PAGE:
How To Become An ESL Teacher

Unlike many careers today, teaching ESL is a field that always seems to have positions available. Here are some tips on how to become an ESL teacher, either in the United States or abroad.

First, whether you teach in Hong Kong or at the community college down the street, you must have respect for- and desire to learn about- other cultures. Also, please realize that any career in education is demanding and requires time and patience for relatively little pay. However, being an ESL teacher is extremely rewarding.

The requirements for teaching ESL vary greatly depending on what level you want to teach- elementary or secondary school, college, or business-level- and where you want to teach. In the U.S., different states have different requirements. At the very least, you will need a bachelor’s degree in education, English, linguistics, or a related field. Nearly all states have other certification prerequisites as well. To teach on the college level, you must have a master’s degree, and in some cases, a phD.

To teach English overseas, many jobs are available in various countries with a minimal requirement of a bachelor’s degree in any field, particularly in Asia. However, to teach at a public school (as opposed to private), University, or for many countries in Europe, the requirements are closer to those in the U.S. A bachelor’s degree as well as a master’s in language or education will go a long way. For certification, the CELTA (Certificate in English Language Teaching to Adults) is often thought of as one of the most prestigious ESL teaching certificates. The TEFL (Teaching English as a Foreign Language) and TESL (Teaching English as a Second Language) certificates will also increase your job options, and the courses are available to take online.

While you’re working on that degree, consider tutoring ESL as a part-time job. Private lessons pay fairly well, and you’ll find out early on if teaching ESL is really something you’re passionate about. Plus you’ll start developing your “teaching chops” early on. (Teaching ESL demands a certain level of creativity. If a student with only a basic understanding of English asked you to define the word “trust”- and translation isn’t an option- how would you do it? The ESL teacher is often a master of pantomimes and pictionary.) If tutoring isn’t an option, try volunteering as an ESL instructor at your community library. The extra experience will really stand out on your resume when you graduate.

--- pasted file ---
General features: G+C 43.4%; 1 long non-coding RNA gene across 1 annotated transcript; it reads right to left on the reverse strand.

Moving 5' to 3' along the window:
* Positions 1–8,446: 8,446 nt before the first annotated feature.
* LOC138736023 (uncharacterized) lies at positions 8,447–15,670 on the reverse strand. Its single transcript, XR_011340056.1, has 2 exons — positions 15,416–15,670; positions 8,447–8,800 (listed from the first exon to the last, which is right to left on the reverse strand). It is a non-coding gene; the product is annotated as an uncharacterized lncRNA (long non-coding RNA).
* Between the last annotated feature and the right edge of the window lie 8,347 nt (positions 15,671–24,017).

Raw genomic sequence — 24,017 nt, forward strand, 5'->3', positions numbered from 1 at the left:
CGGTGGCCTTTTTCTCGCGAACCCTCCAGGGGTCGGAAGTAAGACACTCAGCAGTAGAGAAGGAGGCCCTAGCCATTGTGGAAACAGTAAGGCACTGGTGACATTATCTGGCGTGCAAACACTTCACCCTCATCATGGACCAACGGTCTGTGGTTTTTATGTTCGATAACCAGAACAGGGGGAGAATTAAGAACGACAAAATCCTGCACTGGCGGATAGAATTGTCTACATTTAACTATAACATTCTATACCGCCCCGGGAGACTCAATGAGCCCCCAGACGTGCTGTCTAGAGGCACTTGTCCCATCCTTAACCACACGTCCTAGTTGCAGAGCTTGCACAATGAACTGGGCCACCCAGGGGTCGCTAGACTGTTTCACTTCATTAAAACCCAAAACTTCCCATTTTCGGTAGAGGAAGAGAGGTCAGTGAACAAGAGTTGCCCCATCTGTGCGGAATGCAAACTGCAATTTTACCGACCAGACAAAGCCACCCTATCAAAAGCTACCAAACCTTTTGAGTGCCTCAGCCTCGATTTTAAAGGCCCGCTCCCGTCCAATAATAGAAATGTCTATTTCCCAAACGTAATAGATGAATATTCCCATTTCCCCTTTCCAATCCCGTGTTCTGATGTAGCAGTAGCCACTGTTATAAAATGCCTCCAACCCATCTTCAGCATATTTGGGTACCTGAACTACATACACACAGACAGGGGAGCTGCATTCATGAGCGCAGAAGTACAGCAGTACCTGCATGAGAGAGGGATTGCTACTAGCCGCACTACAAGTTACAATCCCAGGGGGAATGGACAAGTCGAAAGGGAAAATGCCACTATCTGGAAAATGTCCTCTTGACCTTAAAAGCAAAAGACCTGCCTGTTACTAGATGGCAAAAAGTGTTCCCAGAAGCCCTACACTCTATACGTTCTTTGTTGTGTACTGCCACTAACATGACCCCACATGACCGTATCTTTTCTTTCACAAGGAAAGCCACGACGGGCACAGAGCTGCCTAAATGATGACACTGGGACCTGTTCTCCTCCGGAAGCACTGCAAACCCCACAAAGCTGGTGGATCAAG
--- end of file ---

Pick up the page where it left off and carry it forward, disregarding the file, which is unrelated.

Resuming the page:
Something that is rarely a requirement to teach ESL, but always helpful, is to learn a second language yourself. In the U.S., it is typically not a prerequisite; after all, your class could easily be a mix of Hispanic, Asian, and European students. And if you teach overseas, most schools strictly abide by “total immersion”…that is, English is the only language spoken in the classroom by teachers and students, 100% of the time.

However, learning a second language can help you do more than translate. It can help you understand, even predict, mistakes students will make, and therefore give you better tools to help increase their comprehension. Plus, it is difficult to sympathize with a foreign language student if you haven’t ever been one yourself. If you are teaching abroad, speaking the native language will help you better understand your students, your bosses, and the country that is your home away from home.

Above all, teaching ESL requires a love of working with others, patience, creativity, and the strong desire to learn more about other cultures. If you have these qualities, along with a deep understanding of the complex English language, than you might have what it takes to become an ESL teacher.


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